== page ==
We often asked women whom they could turn to if they had a problem on the job. After a pause, a woman might answer, "NOW" (the National Organization for Women) or "9to5"; "I could call a government agency" or "my congressman." Some suggested calling a union. Most workers could identify an institution on their side, someone or something to back them up.In a smart, thoughtful reflection of these years of often frustrating experience, Nussbaum explains how, in Working America, she's trying to create an organization that builds on the strengths, but gets past the limitations of, organizing forms such as unions, Saul Alinsky-style community organizing, mass-membership groups such as AARP, and online activism such as MoveOn (or Daily Kos).
But over the decades, the answer to the question "Whom do you turn to if you have a problem on the job?" has changed. The scope has narrowed. "I might call my mother," I heard more frequently over time. Then, "I pray to God." Today, the typical working woman doesn’t even have God in her corner if she’s getting shafted at work. "I rely on myself" is the most likely answer. We went from a group for every cause and "Solidarity Forever" to "the feeble strength of one."
A fair day's wage
- Volume seven of the unemployment stories Hamilton Nolan is collecting at Gawker has a nice little moment. A formerly unemployed person now working in staffing writes:
I now do staffing for clerical and administrative positions in support of several Fortune 500 companies. It's horrible. I want to hire everyone, but I can't. However, I would like to maybe pass along a maybe hopeful message: when I am given sole hiring authority, which happens often, I always hire the long-term unemployed first. I nearly cracked after two months. I can't imagine what two+ years feel like. Even if it's just for shitty temp positions, I try to hire them first. They need the resume update, they need the money. When they let me hire who I please, I go in order of length of unemployment from longest to shortest.
- Unsurprisingly, AFL-CIO President Richard Trumka does not think much of the scab NFL referees. "Incompetent," actually, is one of the words he used. (And one he's not alone in using.)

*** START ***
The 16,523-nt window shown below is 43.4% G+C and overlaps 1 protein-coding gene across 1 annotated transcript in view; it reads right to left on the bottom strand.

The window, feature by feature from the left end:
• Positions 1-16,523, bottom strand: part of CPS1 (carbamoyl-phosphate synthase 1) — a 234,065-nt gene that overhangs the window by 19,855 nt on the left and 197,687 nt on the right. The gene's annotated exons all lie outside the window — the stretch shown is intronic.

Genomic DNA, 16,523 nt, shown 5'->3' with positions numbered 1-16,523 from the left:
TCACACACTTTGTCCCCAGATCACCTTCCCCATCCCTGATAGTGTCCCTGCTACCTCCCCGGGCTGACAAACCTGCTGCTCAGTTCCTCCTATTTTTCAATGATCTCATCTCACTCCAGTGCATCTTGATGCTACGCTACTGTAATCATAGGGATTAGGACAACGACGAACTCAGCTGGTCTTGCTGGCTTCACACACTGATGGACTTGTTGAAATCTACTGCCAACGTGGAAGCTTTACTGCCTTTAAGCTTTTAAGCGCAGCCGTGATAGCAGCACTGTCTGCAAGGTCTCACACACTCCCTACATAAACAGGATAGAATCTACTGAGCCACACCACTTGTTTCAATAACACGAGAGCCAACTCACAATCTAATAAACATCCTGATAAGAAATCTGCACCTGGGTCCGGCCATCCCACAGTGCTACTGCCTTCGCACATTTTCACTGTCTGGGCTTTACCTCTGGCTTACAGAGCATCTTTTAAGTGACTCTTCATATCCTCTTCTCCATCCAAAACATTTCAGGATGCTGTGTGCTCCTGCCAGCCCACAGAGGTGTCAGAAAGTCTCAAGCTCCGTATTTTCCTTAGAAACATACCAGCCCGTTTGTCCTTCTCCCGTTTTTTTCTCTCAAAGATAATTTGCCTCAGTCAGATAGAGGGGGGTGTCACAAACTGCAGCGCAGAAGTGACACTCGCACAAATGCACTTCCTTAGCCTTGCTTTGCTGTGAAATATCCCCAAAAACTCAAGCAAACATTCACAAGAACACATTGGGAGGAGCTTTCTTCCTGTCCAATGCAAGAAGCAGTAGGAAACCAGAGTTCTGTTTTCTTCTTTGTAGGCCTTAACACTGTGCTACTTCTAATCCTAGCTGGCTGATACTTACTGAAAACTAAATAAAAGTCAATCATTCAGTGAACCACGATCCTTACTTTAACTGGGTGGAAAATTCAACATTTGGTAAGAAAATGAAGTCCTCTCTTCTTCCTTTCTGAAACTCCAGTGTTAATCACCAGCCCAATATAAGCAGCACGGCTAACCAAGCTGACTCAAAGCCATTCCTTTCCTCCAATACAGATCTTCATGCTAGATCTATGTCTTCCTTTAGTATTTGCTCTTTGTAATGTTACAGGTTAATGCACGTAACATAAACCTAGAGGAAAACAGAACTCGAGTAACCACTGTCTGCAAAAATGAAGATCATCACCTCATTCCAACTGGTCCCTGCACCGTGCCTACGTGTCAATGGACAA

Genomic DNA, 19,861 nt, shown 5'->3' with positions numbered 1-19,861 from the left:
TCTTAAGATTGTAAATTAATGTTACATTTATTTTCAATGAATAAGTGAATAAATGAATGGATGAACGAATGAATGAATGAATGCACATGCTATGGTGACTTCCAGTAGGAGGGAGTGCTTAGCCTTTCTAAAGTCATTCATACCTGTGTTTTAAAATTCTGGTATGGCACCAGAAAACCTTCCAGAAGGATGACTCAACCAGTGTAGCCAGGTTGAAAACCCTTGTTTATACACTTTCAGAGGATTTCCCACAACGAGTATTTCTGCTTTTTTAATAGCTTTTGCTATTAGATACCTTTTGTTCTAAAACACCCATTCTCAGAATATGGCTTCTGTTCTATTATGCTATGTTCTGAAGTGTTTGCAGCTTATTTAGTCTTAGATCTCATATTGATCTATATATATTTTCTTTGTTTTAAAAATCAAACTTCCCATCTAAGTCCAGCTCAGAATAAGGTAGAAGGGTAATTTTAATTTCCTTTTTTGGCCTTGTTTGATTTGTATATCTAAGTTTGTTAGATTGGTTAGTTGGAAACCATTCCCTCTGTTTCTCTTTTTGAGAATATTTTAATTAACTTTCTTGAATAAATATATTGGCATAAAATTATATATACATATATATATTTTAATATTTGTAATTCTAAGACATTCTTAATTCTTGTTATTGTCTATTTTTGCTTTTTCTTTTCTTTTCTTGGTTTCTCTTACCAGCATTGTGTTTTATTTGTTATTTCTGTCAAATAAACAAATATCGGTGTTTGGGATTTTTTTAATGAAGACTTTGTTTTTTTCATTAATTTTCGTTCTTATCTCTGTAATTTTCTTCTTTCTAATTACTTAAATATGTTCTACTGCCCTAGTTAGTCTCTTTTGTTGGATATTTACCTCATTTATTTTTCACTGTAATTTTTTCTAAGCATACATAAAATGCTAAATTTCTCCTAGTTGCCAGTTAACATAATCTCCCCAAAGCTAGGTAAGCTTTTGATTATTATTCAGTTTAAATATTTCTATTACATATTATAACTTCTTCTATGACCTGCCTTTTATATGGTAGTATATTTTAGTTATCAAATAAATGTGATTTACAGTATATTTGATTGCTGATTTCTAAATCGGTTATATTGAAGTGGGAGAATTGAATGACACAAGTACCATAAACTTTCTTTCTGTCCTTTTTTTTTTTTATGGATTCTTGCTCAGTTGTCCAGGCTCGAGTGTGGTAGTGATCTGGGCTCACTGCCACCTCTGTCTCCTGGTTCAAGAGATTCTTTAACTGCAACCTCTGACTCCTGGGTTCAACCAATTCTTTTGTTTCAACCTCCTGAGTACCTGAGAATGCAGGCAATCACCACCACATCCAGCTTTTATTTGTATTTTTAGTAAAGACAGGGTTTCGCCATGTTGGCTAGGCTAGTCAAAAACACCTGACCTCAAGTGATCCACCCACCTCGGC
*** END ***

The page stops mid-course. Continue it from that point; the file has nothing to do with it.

- Speaking of Trumka, he met with the CEO of Palermo's Pizza, where workers are striking after management refused to recognize their union, then went after workers' immigrant status and fired 75. Palermo's, which manufactures frozen pizza for stores including Costco, faces a boycott.
- What are Chicago teachers saying about the approaching possibility of a strike?
“How dare they tell us that poor kids aren’t worth the investment?” said middle school teacher Kimberly Bowsky. “I’m not going to stand for it. And if I have to get knocked down for it, that would be regrettable. But at this point what choice do I or anyone else have?”
- Teachers, meanwhile, are being smeared by Rahm Emanuel ally and well-paid charter chain executive Juan Rangel.
- A class-action lawsuit by workers at Walmart-contracted warehouses is helping shed light on a lot of things Walmart and its contractors are trying very hard to keep hidden. Warehouse workers are on a six-day, 50-mile journey from the warehouses to Los Angeles to draw attention to their working conditions.
- An interview with Ai-Jen Poo, director of the National Domestic Workers Alliance.
State and local legislation
- More on California's special exemptions initiative, Prop. 32, which would defund unions in the guise of reforming union and corporate election spending.